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    INTRO TO CINDY SHEEHAN

    Casey Sheehan grew up in a devout Catholic home. He was an altar boy and an Eagle Scout. He joined the Army when he was 20 years old and trained as a mechanic. Casey re-enlisted in 2004, knowing full well that he could be sent into combat. Specialist Sheehan was a Humvee mechanic with the 1st Battalion, 82nd Field Artillery Regiment. In March, his unit was sent to Iraq.

    On April 4 2004, Palm Sunday, Casey had just returned from Mass and volunteered to join a QRF, a Quick Reaction Force put together to rescue a group of soldiers from another battalion that were pinned down by snipers during an attempted incursion into Sadr City. Not long after entering the Mahdi area, the QRF was channeled onto a dead-end street where the roofs were lined with snipers, RPGs, and militia throwing burning tires onto the vehicles from the roofs above. Casey’s vehicle was hit with multiple RPGs and automatic-weapons fire. Of the 20 soldiers trapped in that dead-end alley on a rescue mission, only 13 returned. Casey Sheehan died in the arms of his best friend. He was 24 years old.

    In June of 2004, Casey Sheehan’s mother, Cindy Sheehan, along with other military families whose children had recently been killed, met with President George Bush. It was, by all accounts, a strange meeting. In January of 2005, Cindy Sheehan became one of the founding members of Gold Star Families for Peace, an organization that seeks to end the occupation of Iraq and provide support for families of fallen soldiers.

    In August of 2005, Cindy established “Camp Casey” outside of George Bush’s Crawford Texas ranch, promising to stay there during his entire five week vacation or until he met with her to explain why her son had to die in a warrantless war. Cindy did not get to meet with the President in Texas, but hundreds of people joined her in her vigil. Bush did eventually acknowledge Cindy’s presence outside his ranch, telling the press:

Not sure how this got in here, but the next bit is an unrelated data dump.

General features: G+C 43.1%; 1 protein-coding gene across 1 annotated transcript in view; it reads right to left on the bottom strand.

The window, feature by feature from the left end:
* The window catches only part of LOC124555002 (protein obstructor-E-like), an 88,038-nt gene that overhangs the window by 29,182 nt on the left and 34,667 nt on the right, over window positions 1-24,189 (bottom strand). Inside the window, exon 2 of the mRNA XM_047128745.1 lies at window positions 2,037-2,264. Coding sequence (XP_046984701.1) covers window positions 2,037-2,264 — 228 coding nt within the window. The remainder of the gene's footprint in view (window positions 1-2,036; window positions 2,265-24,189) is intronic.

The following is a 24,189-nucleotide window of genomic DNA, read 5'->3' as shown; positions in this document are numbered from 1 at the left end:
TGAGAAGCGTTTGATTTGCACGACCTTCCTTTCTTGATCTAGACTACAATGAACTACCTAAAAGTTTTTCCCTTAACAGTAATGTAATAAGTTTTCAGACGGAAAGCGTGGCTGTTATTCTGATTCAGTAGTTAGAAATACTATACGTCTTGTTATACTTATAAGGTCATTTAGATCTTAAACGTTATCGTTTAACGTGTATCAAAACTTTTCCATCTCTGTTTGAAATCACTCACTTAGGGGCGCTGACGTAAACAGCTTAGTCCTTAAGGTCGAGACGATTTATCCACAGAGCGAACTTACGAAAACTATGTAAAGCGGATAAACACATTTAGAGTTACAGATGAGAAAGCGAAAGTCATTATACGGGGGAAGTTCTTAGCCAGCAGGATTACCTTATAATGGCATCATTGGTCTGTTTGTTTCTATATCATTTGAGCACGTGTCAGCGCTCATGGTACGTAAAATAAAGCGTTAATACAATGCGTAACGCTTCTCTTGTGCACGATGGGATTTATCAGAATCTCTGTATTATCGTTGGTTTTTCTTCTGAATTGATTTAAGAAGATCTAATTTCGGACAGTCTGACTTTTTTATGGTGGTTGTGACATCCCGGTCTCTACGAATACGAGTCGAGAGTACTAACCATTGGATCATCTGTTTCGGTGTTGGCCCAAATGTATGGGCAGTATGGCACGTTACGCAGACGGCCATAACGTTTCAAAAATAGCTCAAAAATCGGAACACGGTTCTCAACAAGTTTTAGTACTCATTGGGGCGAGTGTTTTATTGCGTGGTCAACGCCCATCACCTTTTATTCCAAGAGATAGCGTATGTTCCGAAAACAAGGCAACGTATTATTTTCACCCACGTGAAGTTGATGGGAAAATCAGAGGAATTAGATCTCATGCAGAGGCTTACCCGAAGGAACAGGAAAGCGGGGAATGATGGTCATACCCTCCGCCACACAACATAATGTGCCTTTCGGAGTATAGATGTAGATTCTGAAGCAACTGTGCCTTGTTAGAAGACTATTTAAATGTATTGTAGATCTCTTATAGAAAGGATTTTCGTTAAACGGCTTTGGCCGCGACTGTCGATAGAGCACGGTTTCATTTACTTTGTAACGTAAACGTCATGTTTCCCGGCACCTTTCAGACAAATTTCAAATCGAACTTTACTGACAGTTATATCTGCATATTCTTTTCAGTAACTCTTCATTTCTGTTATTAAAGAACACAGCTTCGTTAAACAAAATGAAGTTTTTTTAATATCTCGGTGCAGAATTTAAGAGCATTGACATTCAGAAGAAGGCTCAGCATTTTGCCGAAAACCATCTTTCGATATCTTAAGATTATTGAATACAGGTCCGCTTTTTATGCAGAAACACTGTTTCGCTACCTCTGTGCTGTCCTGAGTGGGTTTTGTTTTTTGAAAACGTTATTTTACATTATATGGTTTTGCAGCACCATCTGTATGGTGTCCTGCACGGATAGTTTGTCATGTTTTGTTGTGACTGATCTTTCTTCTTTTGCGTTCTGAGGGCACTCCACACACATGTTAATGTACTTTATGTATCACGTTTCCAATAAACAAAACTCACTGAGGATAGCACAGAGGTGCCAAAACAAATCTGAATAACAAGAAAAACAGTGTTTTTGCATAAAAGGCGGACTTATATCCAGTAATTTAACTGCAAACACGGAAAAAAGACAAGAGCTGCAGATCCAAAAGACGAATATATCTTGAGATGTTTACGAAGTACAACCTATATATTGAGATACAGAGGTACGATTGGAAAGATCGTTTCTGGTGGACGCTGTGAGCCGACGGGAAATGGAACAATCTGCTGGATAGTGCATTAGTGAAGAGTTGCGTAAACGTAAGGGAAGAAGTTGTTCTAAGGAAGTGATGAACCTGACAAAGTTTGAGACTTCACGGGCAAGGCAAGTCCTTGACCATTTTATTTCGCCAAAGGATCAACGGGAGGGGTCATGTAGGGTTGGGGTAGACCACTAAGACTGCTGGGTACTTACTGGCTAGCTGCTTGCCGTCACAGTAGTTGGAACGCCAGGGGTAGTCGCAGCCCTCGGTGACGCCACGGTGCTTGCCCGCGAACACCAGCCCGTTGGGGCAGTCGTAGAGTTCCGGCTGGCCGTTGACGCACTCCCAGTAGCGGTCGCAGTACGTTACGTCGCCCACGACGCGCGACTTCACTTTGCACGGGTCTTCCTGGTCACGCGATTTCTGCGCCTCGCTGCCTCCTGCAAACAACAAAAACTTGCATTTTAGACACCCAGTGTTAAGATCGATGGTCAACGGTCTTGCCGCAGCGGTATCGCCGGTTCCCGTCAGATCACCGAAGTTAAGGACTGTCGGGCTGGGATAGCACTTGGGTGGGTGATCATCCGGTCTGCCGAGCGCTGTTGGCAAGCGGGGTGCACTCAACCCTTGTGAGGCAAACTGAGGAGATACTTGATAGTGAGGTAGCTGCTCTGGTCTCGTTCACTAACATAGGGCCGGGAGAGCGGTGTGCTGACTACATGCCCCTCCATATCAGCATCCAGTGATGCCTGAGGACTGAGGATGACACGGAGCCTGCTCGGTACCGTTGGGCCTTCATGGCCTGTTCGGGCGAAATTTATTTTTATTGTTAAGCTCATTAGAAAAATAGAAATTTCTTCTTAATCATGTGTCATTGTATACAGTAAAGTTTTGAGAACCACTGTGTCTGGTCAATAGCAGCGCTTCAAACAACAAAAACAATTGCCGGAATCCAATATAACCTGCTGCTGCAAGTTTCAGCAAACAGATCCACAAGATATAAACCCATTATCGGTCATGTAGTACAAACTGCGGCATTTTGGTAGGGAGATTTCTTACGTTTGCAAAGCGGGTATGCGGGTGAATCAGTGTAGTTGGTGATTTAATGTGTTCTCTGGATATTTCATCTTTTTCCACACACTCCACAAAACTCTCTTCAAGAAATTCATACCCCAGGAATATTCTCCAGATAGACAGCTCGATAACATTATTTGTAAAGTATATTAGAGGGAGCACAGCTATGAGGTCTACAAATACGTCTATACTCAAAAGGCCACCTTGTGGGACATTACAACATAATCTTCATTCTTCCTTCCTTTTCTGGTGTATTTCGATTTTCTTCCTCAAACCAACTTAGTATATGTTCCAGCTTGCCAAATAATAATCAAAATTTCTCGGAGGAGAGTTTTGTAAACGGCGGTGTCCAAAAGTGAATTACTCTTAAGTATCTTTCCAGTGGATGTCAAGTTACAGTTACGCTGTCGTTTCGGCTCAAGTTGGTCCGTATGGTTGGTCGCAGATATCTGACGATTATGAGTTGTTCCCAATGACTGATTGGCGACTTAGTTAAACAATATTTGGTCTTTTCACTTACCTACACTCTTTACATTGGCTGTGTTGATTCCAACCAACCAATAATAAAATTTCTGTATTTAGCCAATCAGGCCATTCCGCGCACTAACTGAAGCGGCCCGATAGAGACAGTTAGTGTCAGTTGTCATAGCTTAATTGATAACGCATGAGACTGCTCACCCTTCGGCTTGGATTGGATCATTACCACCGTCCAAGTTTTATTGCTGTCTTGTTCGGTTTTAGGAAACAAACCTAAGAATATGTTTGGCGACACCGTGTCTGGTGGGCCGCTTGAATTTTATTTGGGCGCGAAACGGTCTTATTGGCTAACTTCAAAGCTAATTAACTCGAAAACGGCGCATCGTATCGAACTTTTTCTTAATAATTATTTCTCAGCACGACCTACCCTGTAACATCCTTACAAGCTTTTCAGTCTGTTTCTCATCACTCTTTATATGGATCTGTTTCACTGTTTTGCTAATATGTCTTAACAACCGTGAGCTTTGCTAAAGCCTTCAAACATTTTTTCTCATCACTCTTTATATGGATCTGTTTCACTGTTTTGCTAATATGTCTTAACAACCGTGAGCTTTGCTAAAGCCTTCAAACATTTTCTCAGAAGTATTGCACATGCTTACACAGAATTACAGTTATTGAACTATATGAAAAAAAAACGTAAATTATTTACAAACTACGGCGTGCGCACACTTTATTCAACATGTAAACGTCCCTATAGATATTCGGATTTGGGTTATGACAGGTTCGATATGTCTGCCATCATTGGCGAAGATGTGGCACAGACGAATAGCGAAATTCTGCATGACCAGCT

“I think it’s important for me to be thoughtful and sensitive to those who have got something to say. But I think it’s also important for me to go on with my life … I think the people want the president to be in a position to make good, crisp decisions and to stay healthy. And part of my being is to be outside exercising. So I’m mindful of what goes on around me. On the other hand, I’m also mindful that I’ve got a life to live and will do so.”

    George Bush said all that, then rode off on his bicycle. Sadly, his vacation was eventually interrupted by another powerful woman named Katrina who was busy destroying New Orleans while the President was riding his bike and making good, crisp decisions.

    Cindy Sheehan wrote this:

    “The challenge of the peace movement…is to convince each and every last American that he or she has a very intimate and personal stake in what we are allowing our government to do in Iraq and the world…We are not just outsourcing our torture to other countries or paying private mercenary contractors to do it: by sitting on our duffs and allowing the torturing to continue: we are the torturers. We are the subhuman beings who put the black masks on our victims, water board them, or do other inhumane and despicable acts on fellow human beings.”

    Fighting for peace has become Cindy Sheehan’s full time occupation. The Rev. Lennox Yearwood Jr calls her “the Rosa Parks of the antiwar movement.” I am humbled, and deeply honored, to introduce our final speaker tonight, Casey Sheehan’s mom, Cindy Sheehan.


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